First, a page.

Typora and my Markdown experience

I avoid Markdown editors for a few reasons. One, is they sort of work different from a traditional office program or a document editor. Now, you know what Markdown is, if not, let me explain in simple terms. Markdown is a famous markup language that uses easy syntax to create rich documents with formatting and styling. It is fairly easy to use. You can write Markdown documents in plain text editors using syntax’s, and save it as a “.md” file and you can read it with a Markdown viewer. Nowadays, any document reader can view Markdown files and rich document types.

I do love Markdown though. It is one of the easiest things you can learn. Only a handful of syntax for basic formatting that are really short and easy to write and read. In fact it is the goal of Markdown. To be able to read the code just like output, without complex syntax obstructing view. Markdown is also very easy to integrate because it is easy to script. A single Perl script can convert a Markdown file to a readable webpage.

This is why forums, comment sections and blogs use a Markdown editor built in. It is still being widely used. So I really like it. On the desktop also, I can use a text editor, a normal one and write Markdown. No heavy office editor or nothing. With specialized editors, you can convert markdown to web pages, PDF, or even DOCX. Now as I mentioned before, I didn’t have the courage to continue with it. On the other hand, people around my community are starting to use Markdown more and more.

Using Markdown

A member of a Linux user group asked if it is possible to write Markdown in WordPress. Thankfully there is. I actually prefer offline / external editors for writing articles, and I thought I should try Markdown editors. Unsurprisingly Markdown was dang easy to learn. Not only easy to memories, but also easy to write. Smaller syntax’s that you can use to format your texts any way. Including table and block-quotes.

Common formatting

To make headings, you use hashes. An example :

# This will be heading one

## This will be heading two

### And this will be heading three

And all the way to heading six. For paragraphs, you do not have to add syntax. Normal text will turn into paragraphs on the output. This is the same for line Breaks. Normally in HTML you have to either add </br> for each line or use “<span style=”white-space: pre-line”>@Model.CommentText</span>” method. But in Markdown, you do not have to add any syntax for line breaks. I really like it. Using “**word**” will make “word” bold. You have to use a single asterisks for making it italic e.g “_word_”.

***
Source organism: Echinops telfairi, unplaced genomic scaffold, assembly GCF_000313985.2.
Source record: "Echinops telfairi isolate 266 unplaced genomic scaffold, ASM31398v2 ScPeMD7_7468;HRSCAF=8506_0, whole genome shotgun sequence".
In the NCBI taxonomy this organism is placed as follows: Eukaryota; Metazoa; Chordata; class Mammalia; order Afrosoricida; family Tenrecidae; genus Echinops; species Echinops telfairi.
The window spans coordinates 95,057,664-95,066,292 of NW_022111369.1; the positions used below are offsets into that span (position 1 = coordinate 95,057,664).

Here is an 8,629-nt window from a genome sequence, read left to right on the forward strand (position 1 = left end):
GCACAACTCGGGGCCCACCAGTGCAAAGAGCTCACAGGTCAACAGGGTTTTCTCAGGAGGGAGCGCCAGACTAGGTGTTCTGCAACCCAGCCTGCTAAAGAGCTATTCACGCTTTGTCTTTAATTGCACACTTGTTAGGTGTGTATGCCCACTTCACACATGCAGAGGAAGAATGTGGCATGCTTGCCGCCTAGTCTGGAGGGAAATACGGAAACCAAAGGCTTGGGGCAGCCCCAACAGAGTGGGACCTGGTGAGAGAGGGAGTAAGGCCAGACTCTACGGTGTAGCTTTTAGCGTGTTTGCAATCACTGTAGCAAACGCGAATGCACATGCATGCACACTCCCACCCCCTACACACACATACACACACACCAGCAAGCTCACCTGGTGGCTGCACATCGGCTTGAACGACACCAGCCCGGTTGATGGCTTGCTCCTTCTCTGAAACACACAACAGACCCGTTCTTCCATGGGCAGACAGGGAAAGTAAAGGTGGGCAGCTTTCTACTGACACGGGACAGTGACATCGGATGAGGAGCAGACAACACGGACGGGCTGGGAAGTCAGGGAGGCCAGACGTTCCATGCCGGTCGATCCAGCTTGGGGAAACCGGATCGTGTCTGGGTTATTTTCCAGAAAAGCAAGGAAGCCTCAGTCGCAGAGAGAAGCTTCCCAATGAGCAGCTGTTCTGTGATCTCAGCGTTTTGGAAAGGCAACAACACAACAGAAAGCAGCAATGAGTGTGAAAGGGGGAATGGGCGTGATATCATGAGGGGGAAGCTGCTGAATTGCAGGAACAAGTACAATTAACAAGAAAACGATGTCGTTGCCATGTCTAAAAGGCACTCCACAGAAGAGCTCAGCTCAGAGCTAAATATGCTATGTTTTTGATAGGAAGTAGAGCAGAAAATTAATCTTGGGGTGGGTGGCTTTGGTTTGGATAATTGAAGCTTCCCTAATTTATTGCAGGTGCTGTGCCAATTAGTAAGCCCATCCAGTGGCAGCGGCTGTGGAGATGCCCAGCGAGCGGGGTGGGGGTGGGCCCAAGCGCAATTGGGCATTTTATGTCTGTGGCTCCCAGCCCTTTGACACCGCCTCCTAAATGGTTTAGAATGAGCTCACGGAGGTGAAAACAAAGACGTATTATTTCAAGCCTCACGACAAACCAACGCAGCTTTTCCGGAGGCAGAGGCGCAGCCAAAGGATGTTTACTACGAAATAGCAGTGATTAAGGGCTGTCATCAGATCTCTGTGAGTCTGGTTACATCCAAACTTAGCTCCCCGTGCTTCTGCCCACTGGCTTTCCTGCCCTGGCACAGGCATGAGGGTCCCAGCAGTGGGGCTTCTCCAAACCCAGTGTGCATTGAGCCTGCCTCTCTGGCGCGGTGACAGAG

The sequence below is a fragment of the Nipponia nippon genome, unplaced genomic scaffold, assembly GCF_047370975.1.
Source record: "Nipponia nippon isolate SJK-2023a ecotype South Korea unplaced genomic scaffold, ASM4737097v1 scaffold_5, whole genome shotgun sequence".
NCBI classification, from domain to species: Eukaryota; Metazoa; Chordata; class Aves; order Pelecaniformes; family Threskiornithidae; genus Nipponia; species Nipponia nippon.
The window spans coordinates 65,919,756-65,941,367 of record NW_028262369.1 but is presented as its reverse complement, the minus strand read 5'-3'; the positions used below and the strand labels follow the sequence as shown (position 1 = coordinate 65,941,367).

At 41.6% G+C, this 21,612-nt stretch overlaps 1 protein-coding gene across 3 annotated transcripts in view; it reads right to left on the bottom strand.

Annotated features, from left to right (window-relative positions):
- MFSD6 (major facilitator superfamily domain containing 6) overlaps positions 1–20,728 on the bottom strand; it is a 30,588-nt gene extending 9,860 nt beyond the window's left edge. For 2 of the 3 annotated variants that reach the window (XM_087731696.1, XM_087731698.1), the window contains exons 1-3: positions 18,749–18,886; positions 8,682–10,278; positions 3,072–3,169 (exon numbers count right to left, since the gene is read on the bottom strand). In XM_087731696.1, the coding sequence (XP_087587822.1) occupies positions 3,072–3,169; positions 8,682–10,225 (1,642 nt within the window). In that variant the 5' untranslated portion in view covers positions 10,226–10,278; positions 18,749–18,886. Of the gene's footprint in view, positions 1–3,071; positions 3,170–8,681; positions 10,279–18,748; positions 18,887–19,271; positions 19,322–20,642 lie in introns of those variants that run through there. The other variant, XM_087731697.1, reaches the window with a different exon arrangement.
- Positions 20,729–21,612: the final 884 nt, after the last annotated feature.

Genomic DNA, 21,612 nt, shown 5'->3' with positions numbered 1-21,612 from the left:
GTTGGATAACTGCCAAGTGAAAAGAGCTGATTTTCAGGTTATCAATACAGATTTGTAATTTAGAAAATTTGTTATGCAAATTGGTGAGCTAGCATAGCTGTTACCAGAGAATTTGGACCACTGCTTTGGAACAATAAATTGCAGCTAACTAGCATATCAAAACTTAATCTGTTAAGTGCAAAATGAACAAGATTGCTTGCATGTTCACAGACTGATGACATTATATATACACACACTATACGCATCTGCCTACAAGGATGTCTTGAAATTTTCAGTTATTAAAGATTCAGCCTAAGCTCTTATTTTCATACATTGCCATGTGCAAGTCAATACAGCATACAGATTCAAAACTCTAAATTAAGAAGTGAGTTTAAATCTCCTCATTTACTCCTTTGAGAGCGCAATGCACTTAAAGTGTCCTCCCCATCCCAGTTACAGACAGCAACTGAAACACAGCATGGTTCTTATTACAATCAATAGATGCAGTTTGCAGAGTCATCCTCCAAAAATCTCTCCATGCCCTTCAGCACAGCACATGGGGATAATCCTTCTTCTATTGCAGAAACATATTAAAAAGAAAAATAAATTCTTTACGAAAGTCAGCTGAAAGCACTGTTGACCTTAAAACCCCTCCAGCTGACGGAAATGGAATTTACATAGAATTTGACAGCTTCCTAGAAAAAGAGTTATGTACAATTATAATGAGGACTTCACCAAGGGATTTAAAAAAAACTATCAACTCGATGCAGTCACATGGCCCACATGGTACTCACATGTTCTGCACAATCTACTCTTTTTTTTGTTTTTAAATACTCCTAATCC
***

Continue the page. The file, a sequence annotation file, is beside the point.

Block-quotes are easily doable by adding “>” to each line you want to block-quote. You can also nest them using “>>”. You can use other syntax along with block-quote to format text inside a block-quote. Adding headings, lists and text formatting is possible using normal syntax’s inside block-quotes. To make ordered lists, you can just number dot space and text.

1. Like this

2. Like this too

1. This is indented list (using tab)

2. This is another one

To make unordered lists, you can just add a “-” before text. Like

– List 1

– List 2

– Sub 1

– Sub 2

Now tables are quite fun in Markdown. You use combination of “|” and “—-” to separate cells, rows, columns and headings. Each text between “|” and “|” is a cell. Example :

| Heading | Heading |

| —— | —— |

| Cell | Cell |

| Cell | Cell |

It will output as :







You can find

Using Typora

Typora is a Markdown editor that does not look like one. It looks like one of those focus writing apps with basic functionality. But surprisingly it is feature rich. Now there are two kinds of editors. One is WYSIWYG (What You See Is What You Get) editors and another kind is a markdown compiler that shows preview on one side. With the second kind, you have to use Syntax to write Markdown which is very easy as I already described. But you may also prefer the first kind.

Typora has both of those modes which you can click to change from source view to WYSIWYG editor. With WYSIWYG mode, you do not even have to write syntax’s to format texts. You write texts, right click to select formatting options and it will format according to options you chose. With source mode, you can write Markdown as you would in text editors. Typora have some features that are quite nice.

Focus and typewriter mode

Paragraphs you work with will be highlighted when enabled Focus Mode. This helps focusing on the line you are writing on rather than jumping and reading through all the other lines. I have not yet felt the need to try this feature, and I think it is not for my kind of work. But it is helpful for many.

I find Typewriter mode more nicer. It feels nice when the page moves slowly and you always stay on the middle of the screen when writing. You only have to keep your eye at one angle and never look up or down. It is handy for sure.

Minimal UI